The beeswax coating can be a little trickier. I read quite a few different tutorials before trying to make my own DIY beeswax wraps and found several differing opinions.
Some said they left out the pine resin but that seems to make the wraps less sticky over time. I want to make sure that anything I wrap has a good seal, so I definitely wanted to use pine resin. However, purchasing wax, resin, and jojoba oil and then melting them together in the right proportions sounded like a lot of work. So I was thrilled when I found these beeswax bars with the resin and oil already mixed together!
The beeswax bar ran about $20 and the packet said it will make around 20 wraps, depending on the size, so that’s still a lot less expensive than buying them. My plan is to give collections of four wraps as Christmas gifts. Since I already have fabric, that means I’ll be able to give friends a useful, environmentally friendly, homemade gift for about $5. Not bad!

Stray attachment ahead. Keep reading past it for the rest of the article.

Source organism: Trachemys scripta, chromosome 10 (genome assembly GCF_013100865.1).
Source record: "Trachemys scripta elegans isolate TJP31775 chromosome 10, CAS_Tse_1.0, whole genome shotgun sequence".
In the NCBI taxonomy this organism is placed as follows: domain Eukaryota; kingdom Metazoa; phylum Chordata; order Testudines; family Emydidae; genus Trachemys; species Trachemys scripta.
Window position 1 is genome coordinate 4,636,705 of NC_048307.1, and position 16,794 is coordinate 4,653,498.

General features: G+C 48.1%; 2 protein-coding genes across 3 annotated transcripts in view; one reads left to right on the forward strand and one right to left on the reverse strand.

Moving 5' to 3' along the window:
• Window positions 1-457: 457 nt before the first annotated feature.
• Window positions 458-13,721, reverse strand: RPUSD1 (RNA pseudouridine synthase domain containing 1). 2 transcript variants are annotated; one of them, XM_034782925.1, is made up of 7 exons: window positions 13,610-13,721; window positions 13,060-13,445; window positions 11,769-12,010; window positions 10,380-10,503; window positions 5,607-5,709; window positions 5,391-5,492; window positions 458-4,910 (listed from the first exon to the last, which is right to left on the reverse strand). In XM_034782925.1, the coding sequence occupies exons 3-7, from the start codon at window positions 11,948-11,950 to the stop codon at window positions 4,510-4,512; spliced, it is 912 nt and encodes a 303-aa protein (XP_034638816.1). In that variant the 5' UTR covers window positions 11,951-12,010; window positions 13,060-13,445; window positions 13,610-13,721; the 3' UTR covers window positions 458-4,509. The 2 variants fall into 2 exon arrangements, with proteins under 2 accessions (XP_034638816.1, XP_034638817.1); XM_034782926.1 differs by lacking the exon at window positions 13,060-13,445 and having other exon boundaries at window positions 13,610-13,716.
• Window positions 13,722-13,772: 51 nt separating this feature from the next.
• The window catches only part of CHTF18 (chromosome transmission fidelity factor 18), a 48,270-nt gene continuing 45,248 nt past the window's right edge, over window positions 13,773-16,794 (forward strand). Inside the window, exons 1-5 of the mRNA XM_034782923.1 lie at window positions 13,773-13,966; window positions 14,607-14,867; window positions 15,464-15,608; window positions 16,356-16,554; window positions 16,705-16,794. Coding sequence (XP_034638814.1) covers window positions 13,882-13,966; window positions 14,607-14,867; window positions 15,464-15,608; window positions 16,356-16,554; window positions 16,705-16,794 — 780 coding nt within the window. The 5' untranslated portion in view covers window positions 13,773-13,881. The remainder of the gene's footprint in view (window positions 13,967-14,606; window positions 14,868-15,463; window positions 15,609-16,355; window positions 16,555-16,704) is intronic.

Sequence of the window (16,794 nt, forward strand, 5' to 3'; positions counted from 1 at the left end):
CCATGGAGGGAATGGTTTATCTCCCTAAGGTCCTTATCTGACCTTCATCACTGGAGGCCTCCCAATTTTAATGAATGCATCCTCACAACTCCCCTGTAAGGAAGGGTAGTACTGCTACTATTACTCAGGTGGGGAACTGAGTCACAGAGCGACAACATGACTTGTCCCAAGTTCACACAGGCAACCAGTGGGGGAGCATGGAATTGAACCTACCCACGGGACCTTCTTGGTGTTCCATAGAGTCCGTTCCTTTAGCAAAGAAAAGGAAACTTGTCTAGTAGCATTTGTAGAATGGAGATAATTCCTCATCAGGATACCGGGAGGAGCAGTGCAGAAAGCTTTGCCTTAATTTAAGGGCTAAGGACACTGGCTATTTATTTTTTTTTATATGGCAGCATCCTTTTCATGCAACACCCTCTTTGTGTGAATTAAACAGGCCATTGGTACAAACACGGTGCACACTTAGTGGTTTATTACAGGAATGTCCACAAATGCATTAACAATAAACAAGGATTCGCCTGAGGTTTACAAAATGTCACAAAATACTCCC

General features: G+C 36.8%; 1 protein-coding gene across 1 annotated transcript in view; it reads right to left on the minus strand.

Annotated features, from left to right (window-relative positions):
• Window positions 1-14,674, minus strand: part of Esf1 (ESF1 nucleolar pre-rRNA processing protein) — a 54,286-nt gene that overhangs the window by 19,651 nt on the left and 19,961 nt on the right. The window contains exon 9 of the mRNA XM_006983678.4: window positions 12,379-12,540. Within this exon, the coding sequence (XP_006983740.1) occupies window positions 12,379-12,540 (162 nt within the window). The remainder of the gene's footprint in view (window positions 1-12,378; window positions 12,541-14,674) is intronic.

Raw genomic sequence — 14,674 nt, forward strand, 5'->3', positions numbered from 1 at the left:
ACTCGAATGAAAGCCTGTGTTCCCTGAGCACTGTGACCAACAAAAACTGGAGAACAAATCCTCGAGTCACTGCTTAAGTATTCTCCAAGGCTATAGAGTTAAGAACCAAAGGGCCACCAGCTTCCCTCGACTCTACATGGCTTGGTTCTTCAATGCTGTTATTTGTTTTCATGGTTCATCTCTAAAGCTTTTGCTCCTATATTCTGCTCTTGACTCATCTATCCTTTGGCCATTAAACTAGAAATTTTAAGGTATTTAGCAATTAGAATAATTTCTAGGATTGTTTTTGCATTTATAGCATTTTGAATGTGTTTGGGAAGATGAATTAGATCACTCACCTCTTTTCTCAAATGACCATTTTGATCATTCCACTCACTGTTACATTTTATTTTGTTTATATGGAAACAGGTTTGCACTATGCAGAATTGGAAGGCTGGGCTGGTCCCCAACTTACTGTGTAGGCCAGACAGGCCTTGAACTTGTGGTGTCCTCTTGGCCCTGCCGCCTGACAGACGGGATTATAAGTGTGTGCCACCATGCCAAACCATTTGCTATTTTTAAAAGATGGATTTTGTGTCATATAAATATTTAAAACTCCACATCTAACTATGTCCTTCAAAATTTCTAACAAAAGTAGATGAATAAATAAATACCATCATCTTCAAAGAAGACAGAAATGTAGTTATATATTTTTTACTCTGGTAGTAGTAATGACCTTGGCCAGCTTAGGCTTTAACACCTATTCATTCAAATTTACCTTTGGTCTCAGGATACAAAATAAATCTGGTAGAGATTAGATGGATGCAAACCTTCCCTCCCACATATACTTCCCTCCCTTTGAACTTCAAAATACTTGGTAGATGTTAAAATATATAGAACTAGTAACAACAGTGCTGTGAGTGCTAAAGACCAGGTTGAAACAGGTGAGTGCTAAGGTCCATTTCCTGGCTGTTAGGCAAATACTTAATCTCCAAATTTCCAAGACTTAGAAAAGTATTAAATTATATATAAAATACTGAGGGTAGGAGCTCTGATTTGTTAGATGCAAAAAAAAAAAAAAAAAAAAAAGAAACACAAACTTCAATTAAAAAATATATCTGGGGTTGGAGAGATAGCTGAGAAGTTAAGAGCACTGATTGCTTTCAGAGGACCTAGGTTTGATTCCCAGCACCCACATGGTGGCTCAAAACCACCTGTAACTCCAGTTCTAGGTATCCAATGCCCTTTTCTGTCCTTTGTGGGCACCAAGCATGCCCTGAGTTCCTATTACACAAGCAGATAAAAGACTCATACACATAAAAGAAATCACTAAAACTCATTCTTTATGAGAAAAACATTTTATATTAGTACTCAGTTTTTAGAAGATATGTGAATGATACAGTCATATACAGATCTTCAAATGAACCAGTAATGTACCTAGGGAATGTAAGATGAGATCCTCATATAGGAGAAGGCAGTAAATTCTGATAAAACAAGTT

(I’m guessing that most of you have plenty of fabric scraps at home. But if you don’t, just ask your quilter friends. Trust me, they’ll have you covered.)
Besides fabric and beeswax coating, the only things you’ll need to make your DIY beeswax wraps are…
- Parchment paper
- Inexpensive paintbrush (2 inches is a good size)
- Heavy bottomed cooking pot
- Baking sheet
- Kitchen knife (NOT your good one!)
- Pinking shears (not absolutely necessary but good to have)
FIRST, THE FABRIC
The first step is to prepare the fabric for your food wraps. You should only use 100% cotton fabric for making wraps. Leftover quilt scraps are ideal.
If you have pinking shears or a rotary cutter with a pinking edge, it’s a good idea to trim the edges of your wraps. This will keep the edges from fraying. There’s no rule about what size or shape to cut the wraps. However, squares are probably the most useful shape.